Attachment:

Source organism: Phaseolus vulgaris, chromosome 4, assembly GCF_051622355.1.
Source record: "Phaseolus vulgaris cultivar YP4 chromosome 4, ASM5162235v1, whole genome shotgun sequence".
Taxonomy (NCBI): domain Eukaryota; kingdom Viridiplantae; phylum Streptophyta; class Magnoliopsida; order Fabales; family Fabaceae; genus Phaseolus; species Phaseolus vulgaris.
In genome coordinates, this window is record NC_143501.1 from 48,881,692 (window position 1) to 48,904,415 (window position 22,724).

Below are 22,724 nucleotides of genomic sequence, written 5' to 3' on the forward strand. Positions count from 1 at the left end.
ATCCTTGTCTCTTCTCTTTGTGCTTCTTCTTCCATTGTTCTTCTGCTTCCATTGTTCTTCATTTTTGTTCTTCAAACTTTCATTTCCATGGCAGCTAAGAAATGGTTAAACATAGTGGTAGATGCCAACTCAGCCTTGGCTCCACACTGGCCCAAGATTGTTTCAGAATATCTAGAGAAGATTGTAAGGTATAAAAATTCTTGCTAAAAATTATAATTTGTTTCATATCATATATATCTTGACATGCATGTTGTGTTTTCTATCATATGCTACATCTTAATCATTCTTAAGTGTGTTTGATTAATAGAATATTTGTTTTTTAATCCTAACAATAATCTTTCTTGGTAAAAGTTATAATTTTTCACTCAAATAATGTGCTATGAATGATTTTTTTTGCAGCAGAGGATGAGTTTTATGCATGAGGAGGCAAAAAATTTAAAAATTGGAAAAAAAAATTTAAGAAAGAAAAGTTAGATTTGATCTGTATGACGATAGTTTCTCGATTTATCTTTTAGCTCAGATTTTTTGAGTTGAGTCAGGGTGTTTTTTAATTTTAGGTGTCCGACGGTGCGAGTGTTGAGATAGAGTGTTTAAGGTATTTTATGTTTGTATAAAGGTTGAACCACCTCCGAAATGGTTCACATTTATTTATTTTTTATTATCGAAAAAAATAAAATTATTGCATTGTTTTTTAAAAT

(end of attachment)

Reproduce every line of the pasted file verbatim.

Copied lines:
Source organism: Phaseolus vulgaris, chromosome 4, assembly GCF_051622355.1.
Source record: "Phaseolus vulgaris cultivar YP4 chromosome 4, ASM5162235v1, whole genome shotgun sequence".
Taxonomy (NCBI): domain Eukaryota; kingdom Viridiplantae; phylum Streptophyta; class Magnoliopsida; order Fabales; family Fabaceae; genus Phaseolus; species Phaseolus vulgaris.
In genome coordinates, this window is record NC_143501.1 from 48,881,692 (window position 1) to 48,904,415 (window position 22,724).

Below are 22,724 nucleotides of genomic sequence, written 5' to 3' on the forward strand. Positions count from 1 at the left end.
ATCCTTGTCTCTTCTCTTTGTGCTTCTTCTTCCATTGTTCTTCTGCTTCCATTGTTCTTCATTTTTGTTCTTCAAACTTTCATTTCCATGGCAGCTAAGAAATGGTTAAACATAGTGGTAGATGCCAACTCAGCCTTGGCTCCACACTGGCCCAAGATTGTTTCAGAATATCTAGAGAAGATTGTAAGGTATAAAAATTCTTGCTAAAAATTATAATTTGTTTCATATCATATATATCTTGACATGCATGTTGTGTTTTCTATCATATGCTACATCTTAATCATTCTTAAGTGTGTTTGATTAATAGAATATTTGTTTTTTAATCCTAACAATAATCTTTCTTGGTAAAAGTTATAATTTTTCACTCAAATAATGTGCTATGAATGATTTTTTTTGCAGCAGAGGATGAGTTTTATGCATGAGGAGGCAAAAAATTTAAAAATTGGAAAAAAAAATTTAAGAAAGAAAAGTTAGATTTGATCTGTATGACGATAGTTTCTCGATTTATCTTTTAGCTCAGATTTTTTGAGTTGAGTCAGGGTGTTTTTTAATTTTAGGTGTCCGACGGTGCGAGTGTTGAGATAGAGTGTTTAAGGTATTTTATGTTTGTATAAAGGTTGAACCACCTCCGAAATGGTTCACATTTATTTATTTTTTATTATCGAAAAAAATAAAATTATTGCATTGTTTTTTAAAAT